People living in an encampment for the homeless in Florida have found themselves without Internet access following claims of illegal downloading. The operators of Dignity Village say that after several complaints from their ISP about piracy they had no choice but to stop providing free WiFi to all.
In addition to providing shelter and sanitation facilities for homeless people, Dignity Village in Florida also provided its residents with free WiFi. This resource was invaluable for staying in touch with the outside world, attempting to find work and participate in training.
However, according to Jonathan DeCarmine, operations director of GRACE Marketplace, a non-profit which coordinates homeless services in North Central Florida, residents and visitors no longer have access to the service.
“We were notified by our Internet service provider that there were people downloading things illegally, and if we didn’t put an end to that, they would turn off Internet to the entire property, which would keep us from being able to do business and provide services,” DeCarmine says.
Apparently the illegal downloading continued, as did the complaints. This resulted in the Village feeling under pressure to safeguard its Internet connection.
“We had a couple complaints from our provider and notified everyone, ‘please don’t do this, we’ll end up losing the service,’ and it happened again, so our decision was to disable the Wi-Fi because we would be charged,” Theresa Lowe, executive director of the North Central Florida Coalition for the Homeless and Hungry, told WUFT.
TorrentFreak contacted Dignity Village for additional details but we are yet to receive a response. However it seems clear that their Internet service provider has received complaints from copyright holders about peer-to-peer file-sharing taking place in the Village.
These notices often contain scary language which suggest that people can be on the hook for $150,000 in statutory damages if file-sharing continues. It’s a terrifying prospect for a homeless shelter trying to make ends meet so one can sympathize with their decision to withdraw WiFi.
That being said, the actions of a minority may have spoiled it for everyone in Dignity Village and there can be no doubt that strongly worded threats from copyright holders have also played their part.
Furthermore, while they are complying with the law, the Village’s ISP should certainly be more sympathetic. While copyright infringement laws apply to all, the ISP should understand that like itself, Dignity Village is effectively a service provider too, albeit one that doesn’t have the resources to effectively police its users.
TF asked Dignity Village which content providers had been sending infringement notices and when we receive a response we’ll update this article accordingly. But in the meantime, here’s some food for thought. There are largely three groups of companies sending notices to Internet service providers in the United States.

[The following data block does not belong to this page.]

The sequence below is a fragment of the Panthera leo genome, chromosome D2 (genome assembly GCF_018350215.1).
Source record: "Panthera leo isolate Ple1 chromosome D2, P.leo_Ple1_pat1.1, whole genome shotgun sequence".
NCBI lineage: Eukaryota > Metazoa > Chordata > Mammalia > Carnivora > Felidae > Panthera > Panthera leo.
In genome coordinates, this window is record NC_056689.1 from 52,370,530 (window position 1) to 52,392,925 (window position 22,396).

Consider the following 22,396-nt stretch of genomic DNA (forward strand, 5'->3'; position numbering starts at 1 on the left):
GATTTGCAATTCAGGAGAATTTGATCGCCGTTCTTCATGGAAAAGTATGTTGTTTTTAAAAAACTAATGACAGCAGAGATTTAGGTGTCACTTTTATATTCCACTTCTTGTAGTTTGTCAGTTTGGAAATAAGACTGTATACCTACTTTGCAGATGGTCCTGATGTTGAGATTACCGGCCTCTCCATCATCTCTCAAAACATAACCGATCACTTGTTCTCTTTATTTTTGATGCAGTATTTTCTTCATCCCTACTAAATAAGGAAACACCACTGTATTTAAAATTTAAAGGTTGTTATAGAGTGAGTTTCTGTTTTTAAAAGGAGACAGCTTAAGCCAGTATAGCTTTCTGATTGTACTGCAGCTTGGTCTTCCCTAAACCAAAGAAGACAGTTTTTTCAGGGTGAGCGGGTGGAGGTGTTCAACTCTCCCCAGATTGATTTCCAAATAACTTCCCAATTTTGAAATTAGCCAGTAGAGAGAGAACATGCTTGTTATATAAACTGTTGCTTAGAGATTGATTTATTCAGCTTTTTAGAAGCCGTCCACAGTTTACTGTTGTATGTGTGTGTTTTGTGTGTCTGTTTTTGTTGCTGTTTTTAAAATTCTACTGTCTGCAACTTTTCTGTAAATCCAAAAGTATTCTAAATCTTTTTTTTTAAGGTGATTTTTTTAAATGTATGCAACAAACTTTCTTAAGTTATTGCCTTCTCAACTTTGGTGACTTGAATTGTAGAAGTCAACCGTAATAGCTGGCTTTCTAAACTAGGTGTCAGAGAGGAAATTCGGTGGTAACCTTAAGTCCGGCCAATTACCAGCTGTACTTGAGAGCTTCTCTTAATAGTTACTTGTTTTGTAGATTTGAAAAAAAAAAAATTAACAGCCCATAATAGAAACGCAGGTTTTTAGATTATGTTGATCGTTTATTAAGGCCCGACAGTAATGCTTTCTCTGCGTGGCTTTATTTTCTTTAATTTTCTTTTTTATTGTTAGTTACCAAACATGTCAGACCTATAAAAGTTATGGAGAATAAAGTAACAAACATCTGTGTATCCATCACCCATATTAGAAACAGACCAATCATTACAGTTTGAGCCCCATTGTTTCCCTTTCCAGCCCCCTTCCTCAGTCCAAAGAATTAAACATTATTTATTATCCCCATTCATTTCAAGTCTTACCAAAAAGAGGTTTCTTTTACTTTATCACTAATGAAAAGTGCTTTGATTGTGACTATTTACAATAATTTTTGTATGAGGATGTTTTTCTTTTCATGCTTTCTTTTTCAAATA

The first are the major studios and record labels involved in the so-called “six strikes” scheme. These companies send out large volumes of notices to connections which they claim are entirely residential. However, it’s unclear whether Dignity Village has a business or residential account with its Internet provider.
The second group involves rightsholders that aren’t part of the scheme. These target both residential and business users but do not ask for cash settlements or push aggressively for disconnections. However, these groups are known to pressure ISPs to take action against infringing accounts.
The third group are the copyright trolls, including companies like Rightscorp which not only demands cash but also aggressively seeks Internet account disconnections. Their emails to ISPs are designed to scare and with a recent victory over Cox under their belt, the company is more emboldened than ever.
Either way, all three groups are having a chilling effect on the notion of providing free and open WiFi, with the residents of Dignity Village now feeling the effects most acutely. Let’s not forget too, at this stage these are mere allegations of copyright infringement, no one has been convicted of anything.
Finally, while Dignity Village has to protect itself, the Internet service provider that dares to disconnect its service on a copyright infringement allegation would be a very brave one indeed. Furthermore, the entertainment industry companies making the copyright infringement claims Dignity Village’s ISP would be committing commercial suicide if it pursued any claim against a Village resident.
With that in mind it might well be safe to turn the WiFi back on, but that’s the Village’s decision alone.